Social Workers that Became Famous in History - Social Workers that Became Famous in History

Social Workers that Became Famous in History

Practicing Social Work is not something new, it was just performed under other names.  The mid-19th century saw the finding of “Charity Organization Society” in London and “Hull House” in Chicago.  This might be seen as the formal start of the Social Work profession.

This development of institutions that will deal with social issues and problems had its most rapid growth period during the 19th century.  It laid the basis and foundation forSocial Work, both in practice and in theory.

Famous Women in Social Work

Jane Addams (1860 to 1935) is a decorated, perhaps most famous, female social worker.  Founder of the “Hull House”, one of the first settlement houses in the world, she lived among those she wanted to help.  Learning firsthand what the biggest problems were, she added the services accordingly.

Jane Adams is seen as a pioneer in Social Work and one of the first women that received a Nobel Peace Prize.  She was a dedicated activist for peace and organizing communities to become better equipped for solving their problems.

Frances Perkins (1880 to 1965) was the first woman to become a member of the Presidential Cabinet.  She served as Secretary of Labor and was a champion for labor reform throughout her life.  She helped to pass the minimum wage law and was one of the drafters of more labor-related acts.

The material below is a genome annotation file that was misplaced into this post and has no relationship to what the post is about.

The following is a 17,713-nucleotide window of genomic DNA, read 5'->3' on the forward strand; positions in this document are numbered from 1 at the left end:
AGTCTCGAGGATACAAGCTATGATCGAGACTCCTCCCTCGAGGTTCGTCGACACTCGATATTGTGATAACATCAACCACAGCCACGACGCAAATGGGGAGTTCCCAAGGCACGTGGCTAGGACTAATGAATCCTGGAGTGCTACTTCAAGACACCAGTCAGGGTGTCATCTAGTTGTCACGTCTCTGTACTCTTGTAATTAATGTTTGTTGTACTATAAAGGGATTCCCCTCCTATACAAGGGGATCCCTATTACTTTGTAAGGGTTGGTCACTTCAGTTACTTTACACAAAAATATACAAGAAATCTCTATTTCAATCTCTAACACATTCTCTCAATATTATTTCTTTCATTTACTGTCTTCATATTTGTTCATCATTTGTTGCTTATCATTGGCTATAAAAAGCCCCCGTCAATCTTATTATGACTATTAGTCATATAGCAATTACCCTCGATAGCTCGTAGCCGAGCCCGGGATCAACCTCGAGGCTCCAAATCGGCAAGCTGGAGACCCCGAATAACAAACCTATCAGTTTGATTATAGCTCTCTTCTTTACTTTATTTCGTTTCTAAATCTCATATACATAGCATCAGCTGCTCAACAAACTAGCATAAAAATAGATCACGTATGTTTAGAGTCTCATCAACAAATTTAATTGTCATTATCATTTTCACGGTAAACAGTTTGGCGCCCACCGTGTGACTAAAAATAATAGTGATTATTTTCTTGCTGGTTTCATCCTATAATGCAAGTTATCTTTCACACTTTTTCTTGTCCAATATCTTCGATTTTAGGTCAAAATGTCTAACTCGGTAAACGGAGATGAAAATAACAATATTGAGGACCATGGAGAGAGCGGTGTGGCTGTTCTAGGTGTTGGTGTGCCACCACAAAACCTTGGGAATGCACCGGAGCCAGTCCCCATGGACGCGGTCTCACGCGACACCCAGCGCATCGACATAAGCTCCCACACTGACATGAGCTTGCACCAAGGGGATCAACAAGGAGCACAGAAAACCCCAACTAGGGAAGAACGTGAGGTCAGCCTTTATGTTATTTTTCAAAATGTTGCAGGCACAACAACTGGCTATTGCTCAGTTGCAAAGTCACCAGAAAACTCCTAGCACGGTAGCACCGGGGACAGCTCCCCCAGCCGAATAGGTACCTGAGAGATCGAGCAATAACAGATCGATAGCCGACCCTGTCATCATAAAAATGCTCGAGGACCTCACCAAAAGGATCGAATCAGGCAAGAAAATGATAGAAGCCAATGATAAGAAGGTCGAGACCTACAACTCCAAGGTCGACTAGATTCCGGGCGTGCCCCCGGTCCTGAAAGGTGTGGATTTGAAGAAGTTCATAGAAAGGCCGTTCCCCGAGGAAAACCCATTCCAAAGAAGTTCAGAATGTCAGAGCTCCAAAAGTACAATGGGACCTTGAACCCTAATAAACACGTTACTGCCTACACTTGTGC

Mary Ellen Richmond (1861 to 1928) is seen as a pioneer in Social Work, a cornerstone for building this service into a profession.  She was known for her ability to teach and speak on many subjects.  She is also known for the development of casework practice and to organize communities.

Famous Men in Social Work

Alfred Neumann (1910 to 2002) did pioneer work in reorganizing the entire social services program of the “Jewish Family and Children’s Service of Colorado”.  He organized developments in programs for child adoptions and placement, as well as immigration services.

Throughout his service years, he tried to always find better ways to help displaced persons deal with problems and resettlement.  In 1982, he received a “Federation Service Cross 1st Class” from the Federal Republic of Germany, and on June 30, 1982, was proclaimed “Dr. Alfred M. Neumann Day.”

These are only a few of the people that helped the practicing of social work to become a profession of serving humanity.